Ray Nitschke - Class of 1978
The Vince Lombardi era is often remembered for its offense. But not to be forgotten is the part the Green Bay Packers' defense played in the franchise's five NFL championships and two Super Bowl titles in the 1960s.
Headlining that defensive effort was middle linebacker Ray Nitschke, who was regarded among his peers as the best of his generation.
A caring person off the field, on the field the 6-foot-3, 235-pounder was ferocious. Teammate Bart Starr said Nitschke's opposing temperaments provided a "classic example of Dr. Jeckle and Mr. Hyde."
A third-round selection in the 1958 draft, Nitschke played both linebacker and fullback at Illinois. In 1960, he became the Packers' regular starter at middle linebacker and flourished.
Although the Packers didn't track tackles until 1975, Nitschke was known to be a hard-hitter. His athleticism is demonstrated in his 25 career interceptions, including a personal best of four in the Packers' championship season of 1962.
In the Lombardi era (1959-67) the Packers defense gave up just over 262 yards and 15 points per game during the regular season. Meanwhile, in the playoffs the Packers defense allowed just over 12 points per game.
In the 1961 NFL Championship game, in which the Packers demolished the New York Giants, 31-0, Nitschke provided an interception that set up a Green Bay touchdown.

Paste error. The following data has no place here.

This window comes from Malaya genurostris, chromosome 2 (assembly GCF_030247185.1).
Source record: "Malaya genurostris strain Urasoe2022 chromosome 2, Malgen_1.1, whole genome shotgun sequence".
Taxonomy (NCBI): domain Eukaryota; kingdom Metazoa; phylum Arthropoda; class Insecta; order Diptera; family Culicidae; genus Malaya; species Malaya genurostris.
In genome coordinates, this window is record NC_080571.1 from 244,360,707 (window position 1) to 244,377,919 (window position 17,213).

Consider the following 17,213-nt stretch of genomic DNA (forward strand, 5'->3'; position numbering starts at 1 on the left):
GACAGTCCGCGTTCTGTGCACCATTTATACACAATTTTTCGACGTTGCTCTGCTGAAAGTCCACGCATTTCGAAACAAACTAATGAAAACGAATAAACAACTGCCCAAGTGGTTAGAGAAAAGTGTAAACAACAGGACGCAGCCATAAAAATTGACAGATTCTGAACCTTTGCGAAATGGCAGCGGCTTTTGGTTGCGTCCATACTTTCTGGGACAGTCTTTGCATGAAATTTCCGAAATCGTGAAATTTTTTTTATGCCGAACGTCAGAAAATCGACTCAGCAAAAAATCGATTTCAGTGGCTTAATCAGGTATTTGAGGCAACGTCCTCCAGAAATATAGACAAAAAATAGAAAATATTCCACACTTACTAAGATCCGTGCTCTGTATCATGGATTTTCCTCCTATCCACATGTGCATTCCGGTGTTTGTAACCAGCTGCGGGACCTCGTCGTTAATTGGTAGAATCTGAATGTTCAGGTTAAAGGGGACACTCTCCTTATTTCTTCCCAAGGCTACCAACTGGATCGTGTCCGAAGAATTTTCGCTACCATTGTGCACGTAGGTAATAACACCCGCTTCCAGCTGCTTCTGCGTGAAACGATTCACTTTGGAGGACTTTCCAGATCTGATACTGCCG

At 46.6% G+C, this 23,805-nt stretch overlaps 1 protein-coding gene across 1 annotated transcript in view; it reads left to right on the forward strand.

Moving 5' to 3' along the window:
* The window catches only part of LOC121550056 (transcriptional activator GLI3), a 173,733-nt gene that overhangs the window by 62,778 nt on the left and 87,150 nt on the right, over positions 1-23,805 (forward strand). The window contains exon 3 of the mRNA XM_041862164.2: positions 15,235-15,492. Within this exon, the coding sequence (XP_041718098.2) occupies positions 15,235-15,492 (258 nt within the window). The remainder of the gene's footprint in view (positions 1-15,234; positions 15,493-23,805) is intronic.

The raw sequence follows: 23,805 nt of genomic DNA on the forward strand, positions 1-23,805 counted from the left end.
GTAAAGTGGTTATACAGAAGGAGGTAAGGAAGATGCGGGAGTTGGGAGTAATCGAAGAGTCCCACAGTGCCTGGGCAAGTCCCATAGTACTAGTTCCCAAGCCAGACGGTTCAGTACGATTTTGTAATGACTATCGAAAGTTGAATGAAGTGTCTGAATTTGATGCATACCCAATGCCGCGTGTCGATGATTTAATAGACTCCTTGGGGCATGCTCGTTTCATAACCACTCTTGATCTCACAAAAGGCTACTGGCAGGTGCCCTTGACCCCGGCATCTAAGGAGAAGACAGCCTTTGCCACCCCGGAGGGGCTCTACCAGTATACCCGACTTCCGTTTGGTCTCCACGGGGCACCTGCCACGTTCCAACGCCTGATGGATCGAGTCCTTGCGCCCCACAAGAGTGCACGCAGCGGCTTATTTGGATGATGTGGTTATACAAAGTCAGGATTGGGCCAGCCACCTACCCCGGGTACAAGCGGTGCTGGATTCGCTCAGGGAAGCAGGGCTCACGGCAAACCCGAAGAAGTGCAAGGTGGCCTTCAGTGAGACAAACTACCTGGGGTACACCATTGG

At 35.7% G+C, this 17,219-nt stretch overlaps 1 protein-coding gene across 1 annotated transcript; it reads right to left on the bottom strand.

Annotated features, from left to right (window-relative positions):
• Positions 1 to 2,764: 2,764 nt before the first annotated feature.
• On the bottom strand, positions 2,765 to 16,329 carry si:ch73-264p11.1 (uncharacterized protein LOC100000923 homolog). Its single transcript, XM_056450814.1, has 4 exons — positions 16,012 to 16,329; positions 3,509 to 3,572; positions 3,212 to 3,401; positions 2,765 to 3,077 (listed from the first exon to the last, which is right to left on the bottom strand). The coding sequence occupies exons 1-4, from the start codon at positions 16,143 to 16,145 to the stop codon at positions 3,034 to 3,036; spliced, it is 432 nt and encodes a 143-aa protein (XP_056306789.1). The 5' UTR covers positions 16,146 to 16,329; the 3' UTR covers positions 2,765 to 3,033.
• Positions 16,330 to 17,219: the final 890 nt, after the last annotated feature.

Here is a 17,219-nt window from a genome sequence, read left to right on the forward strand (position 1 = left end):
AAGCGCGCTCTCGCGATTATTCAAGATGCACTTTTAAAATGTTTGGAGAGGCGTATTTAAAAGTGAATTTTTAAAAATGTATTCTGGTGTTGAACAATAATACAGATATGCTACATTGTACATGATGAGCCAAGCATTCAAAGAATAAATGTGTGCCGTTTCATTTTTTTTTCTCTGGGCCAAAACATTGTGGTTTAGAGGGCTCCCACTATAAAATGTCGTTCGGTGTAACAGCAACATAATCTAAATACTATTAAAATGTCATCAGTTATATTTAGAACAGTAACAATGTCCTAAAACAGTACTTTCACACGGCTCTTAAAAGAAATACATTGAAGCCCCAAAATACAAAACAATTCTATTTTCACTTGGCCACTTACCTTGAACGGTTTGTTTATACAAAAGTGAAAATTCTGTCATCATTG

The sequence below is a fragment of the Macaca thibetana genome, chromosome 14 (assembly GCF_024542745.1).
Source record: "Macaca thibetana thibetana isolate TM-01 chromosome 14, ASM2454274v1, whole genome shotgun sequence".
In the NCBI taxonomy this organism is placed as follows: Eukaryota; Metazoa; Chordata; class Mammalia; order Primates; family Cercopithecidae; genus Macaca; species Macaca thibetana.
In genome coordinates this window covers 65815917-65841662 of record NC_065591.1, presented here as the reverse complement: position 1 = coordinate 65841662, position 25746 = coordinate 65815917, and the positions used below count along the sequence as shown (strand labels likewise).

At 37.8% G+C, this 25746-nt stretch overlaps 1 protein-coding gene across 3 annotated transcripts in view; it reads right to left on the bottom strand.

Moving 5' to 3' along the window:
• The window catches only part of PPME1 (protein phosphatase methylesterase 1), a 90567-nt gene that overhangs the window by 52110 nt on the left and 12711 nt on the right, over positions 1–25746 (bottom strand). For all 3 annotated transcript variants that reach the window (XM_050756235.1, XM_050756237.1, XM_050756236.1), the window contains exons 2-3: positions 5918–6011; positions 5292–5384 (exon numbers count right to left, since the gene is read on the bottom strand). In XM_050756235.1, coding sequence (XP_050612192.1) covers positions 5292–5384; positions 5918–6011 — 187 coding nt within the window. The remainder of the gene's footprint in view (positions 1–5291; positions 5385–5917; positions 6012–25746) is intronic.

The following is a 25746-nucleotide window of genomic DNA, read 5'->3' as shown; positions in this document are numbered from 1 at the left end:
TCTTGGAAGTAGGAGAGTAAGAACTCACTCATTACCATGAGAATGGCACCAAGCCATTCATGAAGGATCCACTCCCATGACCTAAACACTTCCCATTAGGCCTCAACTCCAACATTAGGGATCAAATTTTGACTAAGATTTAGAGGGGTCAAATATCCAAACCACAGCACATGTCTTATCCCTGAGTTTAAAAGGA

One year later, in the 1962 NFL Championship game, also against the Giants, Nitschke was named the game's MVP.
Among his heroics in the 16-7 win that day, Nitschke deflected a pass that allowed for a Packers interception, thwarting a Giants drive that had reached the Green Bay 10-yard line. He also recovered two fumbles, one of which led to the Packers' only touchdown, while the other set up a field goal.
Meanwhile, the Giants' only points came not from their offense, but special teams, blocking a Max McGee punt in the Green Bay end zone.
Four seasons later in Super Bowl I, Nitschke made six tackles including a sack. In Super Bowl II, his nine tackles led the team.
A consensus All-Pro in 1966, Nitschke was an Associated Press All-Pro five times (1962, '64-67).
Nitschke played what strangely enough was his only Pro Bowl in 1964, and made a 42-yard interception return for a touchdown.
In 1970, Nitschke was named to the NFL's All-50 Year Team.
Following the 1972 season, Nitschke retired having played 190 games for the Packers, which is second in team history to only Bart Starr and Brett Favre. More than three decades later, his 20 career fumble recoveries remain second only to Willie Davis' 21.
In 1983, Nitschke's jersey number 66 was the fourth to be officially retired by the Packers.
In 1994, Nitschke was voted to the NFL's 75th Anniversary Team.
In 1997, the Packers' east practice field, across Oneida Street from Lambeau Field, was named in Nitschke's honor.
Raymond Ernest Nitschke, born December 29, 1936, in Elmwood Park, Ill., died March 8, 1998, at the age of 61.